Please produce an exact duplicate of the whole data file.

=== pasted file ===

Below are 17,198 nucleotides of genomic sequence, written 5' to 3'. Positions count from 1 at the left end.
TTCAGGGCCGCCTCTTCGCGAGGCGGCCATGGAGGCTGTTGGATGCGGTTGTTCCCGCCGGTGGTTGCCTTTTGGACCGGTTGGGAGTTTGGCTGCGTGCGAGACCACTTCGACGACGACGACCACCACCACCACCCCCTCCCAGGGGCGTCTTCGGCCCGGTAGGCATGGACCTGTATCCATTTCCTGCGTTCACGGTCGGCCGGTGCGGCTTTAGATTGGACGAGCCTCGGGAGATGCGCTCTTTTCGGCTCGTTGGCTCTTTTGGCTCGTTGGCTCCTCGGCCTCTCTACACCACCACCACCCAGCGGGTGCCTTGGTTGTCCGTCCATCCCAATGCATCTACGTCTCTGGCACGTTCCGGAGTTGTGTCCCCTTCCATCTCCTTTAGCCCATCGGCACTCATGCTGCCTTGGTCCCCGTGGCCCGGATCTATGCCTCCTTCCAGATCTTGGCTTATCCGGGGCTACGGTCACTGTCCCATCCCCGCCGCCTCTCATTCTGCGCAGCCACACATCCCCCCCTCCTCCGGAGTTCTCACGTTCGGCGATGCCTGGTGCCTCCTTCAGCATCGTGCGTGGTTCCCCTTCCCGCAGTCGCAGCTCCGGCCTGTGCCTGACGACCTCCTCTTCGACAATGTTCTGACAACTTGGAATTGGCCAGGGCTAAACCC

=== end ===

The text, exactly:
Below are 17,198 nucleotides of genomic sequence, written 5' to 3'. Positions count from 1 at the left end.
TTCAGGGCCGCCTCTTCGCGAGGCGGCCATGGAGGCTGTTGGATGCGGTTGTTCCCGCCGGTGGTTGCCTTTTGGACCGGTTGGGAGTTTGGCTGCGTGCGAGACCACTTCGACGACGACGACCACCACCACCACCCCCTCCCAGGGGCGTCTTCGGCCCGGTAGGCATGGACCTGTATCCATTTCCTGCGTTCACGGTCGGCCGGTGCGGCTTTAGATTGGACGAGCCTCGGGAGATGCGCTCTTTTCGGCTCGTTGGCTCTTTTGGCTCGTTGGCTCCTCGGCCTCTCTACACCACCACCACCCAGCGGGTGCCTTGGTTGTCCGTCCATCCCAATGCATCTACGTCTCTGGCACGTTCCGGAGTTGTGTCCCCTTCCATCTCCTTTAGCCCATCGGCACTCATGCTGCCTTGGTCCCCGTGGCCCGGATCTATGCCTCCTTCCAGATCTTGGCTTATCCGGGGCTACGGTCACTGTCCCATCCCCGCCGCCTCTCATTCTGCGCAGCCACACATCCCCCCCTCCTCCGGAGTTCTCACGTTCGGCGATGCCTGGTGCCTCCTTCAGCATCGTGCGTGGTTCCCCTTCCCGCAGTCGCAGCTCCGGCCTGTGCCTGACGACCTCCTCTTCGACAATGTTCTGACAACTTGGAATTGGCCAGGGCTAAACCC